If you read the New York Times wellness section recently, you may have seen a piece called “Take a Walk in the Woods. Doctor’s Orders.” It is about a form of nature therapy called shinrin-yoku, or forest bathing, that has been gaining popularity in the US for a little over a decade. The practice involves a two-hour walk through the woods where participants are asked to soak up as much of their natural surrounding as possible. Adopted as part of Japan’s national health program in 1982, the aim of shinrin-yoku was to reconnect people with nature and help them unplug from the frantic pace of urban life. Since its creation, researchers have been testing its efficacy, with some finding that the practice may help lower blood pressure and stress hormones.
A 2006 study in American Scientist found that even just viewing natural scenes, compared to those of concrete streets, triggers an increase in activity in the brain’s pleasure center.
This shouldn’t come as a surprise: numerous studies have shown that spending time immersed in natural scenes can have profound positive effects on our mental and physical health. A 2006 study in American Scientist found that even just viewing natural scenes, compared to those of concrete streets, triggers an increase in activity in the brain’s pleasure centers. Two years later, psychology researchers from University of Michigan discovered that their adult subjects’ memory and attention span improved by up to 20% after the subjects spent time in nature.
The health benefits of proximity to nature extend to children as well. One study that tracked more than 3,000 children living in southern California over eight years found that those who lived closer to parks and recreation resources had lower Body Mass Indexes (BMI) at age 18 than those who lived further away. In fact, the research team estimated that if all the children had matching access, nearly 10% would see their BMIs move from overweight to normal, and 2% would move from obese to overweight. Subsequent studies have found that walking in nature and exposure to green space can lower risks of depression, type II diabetes, cardiovascular disease, premature death, and preterm birth defects in babies.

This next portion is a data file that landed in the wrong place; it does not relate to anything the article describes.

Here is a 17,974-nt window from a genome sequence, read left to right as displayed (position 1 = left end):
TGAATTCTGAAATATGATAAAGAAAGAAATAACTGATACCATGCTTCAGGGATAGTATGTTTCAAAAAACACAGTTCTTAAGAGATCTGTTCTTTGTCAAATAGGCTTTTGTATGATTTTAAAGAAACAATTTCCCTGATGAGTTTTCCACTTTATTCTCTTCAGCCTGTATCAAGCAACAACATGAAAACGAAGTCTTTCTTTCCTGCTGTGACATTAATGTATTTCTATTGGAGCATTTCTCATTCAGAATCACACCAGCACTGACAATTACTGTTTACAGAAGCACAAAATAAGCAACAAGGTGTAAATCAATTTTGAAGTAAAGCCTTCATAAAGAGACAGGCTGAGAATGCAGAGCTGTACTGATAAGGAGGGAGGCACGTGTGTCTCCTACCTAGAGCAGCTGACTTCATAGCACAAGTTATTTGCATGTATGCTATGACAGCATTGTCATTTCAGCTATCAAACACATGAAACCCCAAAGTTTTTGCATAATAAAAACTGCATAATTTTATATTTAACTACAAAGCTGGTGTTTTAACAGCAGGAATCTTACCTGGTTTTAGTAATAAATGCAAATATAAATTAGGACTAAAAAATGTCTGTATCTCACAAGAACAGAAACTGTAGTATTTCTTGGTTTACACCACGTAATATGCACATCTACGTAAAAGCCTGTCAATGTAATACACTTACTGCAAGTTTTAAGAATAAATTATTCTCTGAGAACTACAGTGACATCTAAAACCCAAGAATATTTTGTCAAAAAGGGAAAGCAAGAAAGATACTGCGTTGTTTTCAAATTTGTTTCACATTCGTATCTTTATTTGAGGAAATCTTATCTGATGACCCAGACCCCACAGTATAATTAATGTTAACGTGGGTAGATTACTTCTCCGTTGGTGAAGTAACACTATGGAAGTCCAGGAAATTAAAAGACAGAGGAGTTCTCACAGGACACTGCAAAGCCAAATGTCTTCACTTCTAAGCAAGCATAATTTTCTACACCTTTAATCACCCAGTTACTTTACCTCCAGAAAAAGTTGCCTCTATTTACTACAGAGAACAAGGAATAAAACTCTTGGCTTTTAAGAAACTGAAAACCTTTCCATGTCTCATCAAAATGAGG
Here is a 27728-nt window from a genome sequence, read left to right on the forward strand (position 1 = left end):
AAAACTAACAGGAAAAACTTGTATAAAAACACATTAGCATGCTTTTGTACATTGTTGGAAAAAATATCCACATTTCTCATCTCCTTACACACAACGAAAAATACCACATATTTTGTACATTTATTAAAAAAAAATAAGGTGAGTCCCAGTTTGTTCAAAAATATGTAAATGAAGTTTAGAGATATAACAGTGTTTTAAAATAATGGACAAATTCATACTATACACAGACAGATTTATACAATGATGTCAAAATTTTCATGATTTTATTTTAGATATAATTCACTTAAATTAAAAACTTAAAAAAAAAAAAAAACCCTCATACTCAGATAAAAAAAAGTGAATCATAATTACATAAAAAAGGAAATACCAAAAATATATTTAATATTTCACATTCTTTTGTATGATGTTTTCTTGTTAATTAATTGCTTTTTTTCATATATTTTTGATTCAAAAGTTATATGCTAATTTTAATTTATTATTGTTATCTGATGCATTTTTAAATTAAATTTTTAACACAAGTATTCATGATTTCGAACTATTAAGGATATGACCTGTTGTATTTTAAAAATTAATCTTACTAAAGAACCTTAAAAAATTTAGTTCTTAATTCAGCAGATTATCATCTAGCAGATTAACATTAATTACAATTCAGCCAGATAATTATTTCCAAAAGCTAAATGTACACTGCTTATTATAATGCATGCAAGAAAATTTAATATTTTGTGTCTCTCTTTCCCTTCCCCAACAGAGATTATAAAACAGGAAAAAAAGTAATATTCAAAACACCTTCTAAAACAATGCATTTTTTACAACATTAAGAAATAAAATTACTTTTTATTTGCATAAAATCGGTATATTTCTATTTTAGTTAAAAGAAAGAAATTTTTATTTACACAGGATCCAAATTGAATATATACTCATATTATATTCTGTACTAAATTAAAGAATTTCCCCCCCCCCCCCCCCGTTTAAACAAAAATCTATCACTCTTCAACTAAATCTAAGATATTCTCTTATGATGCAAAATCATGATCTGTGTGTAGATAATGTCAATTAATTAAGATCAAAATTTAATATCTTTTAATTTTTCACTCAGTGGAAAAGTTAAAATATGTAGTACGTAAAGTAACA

Take long walks or runs through your city or neighborhood parks, or find a nearby trail to spend a Saturday afternoon hiking.
Some doctors have taken these findings to heart and started prescribing time in nature to their patients. Washington, D.C.’s DC Parks Rx is a community health program founded to address the challenges of urban living by prescribing time outdoors. It consists of a searchable database of 350 green spaces in the District that includes data about accessibility, safety, and facilities to make it easy for doctors to prescribe walks in the park. Similar programs have sprung up across the US, with growing interest from medical professionals in prescribing nature as an alternative to expensive and sometimes dangerous prescription drugs.
So how can a busy urban professional ensure a regular dose of nature? Take long walks or runs through your city or neighborhood parks, or find a nearby trail to spend a Saturday afternoon hiking.
If you are looking for a little more than a walk through the park, go on a long weekend camping trip in a national forest, or book a Getaway and spend time exploring the trails and woods around it. Whatever you do, immerse yourself in nature, and like practitioners of shinrin-yoku, take time to soak up the natural beauty around you. You’ll be healthier and happier for it.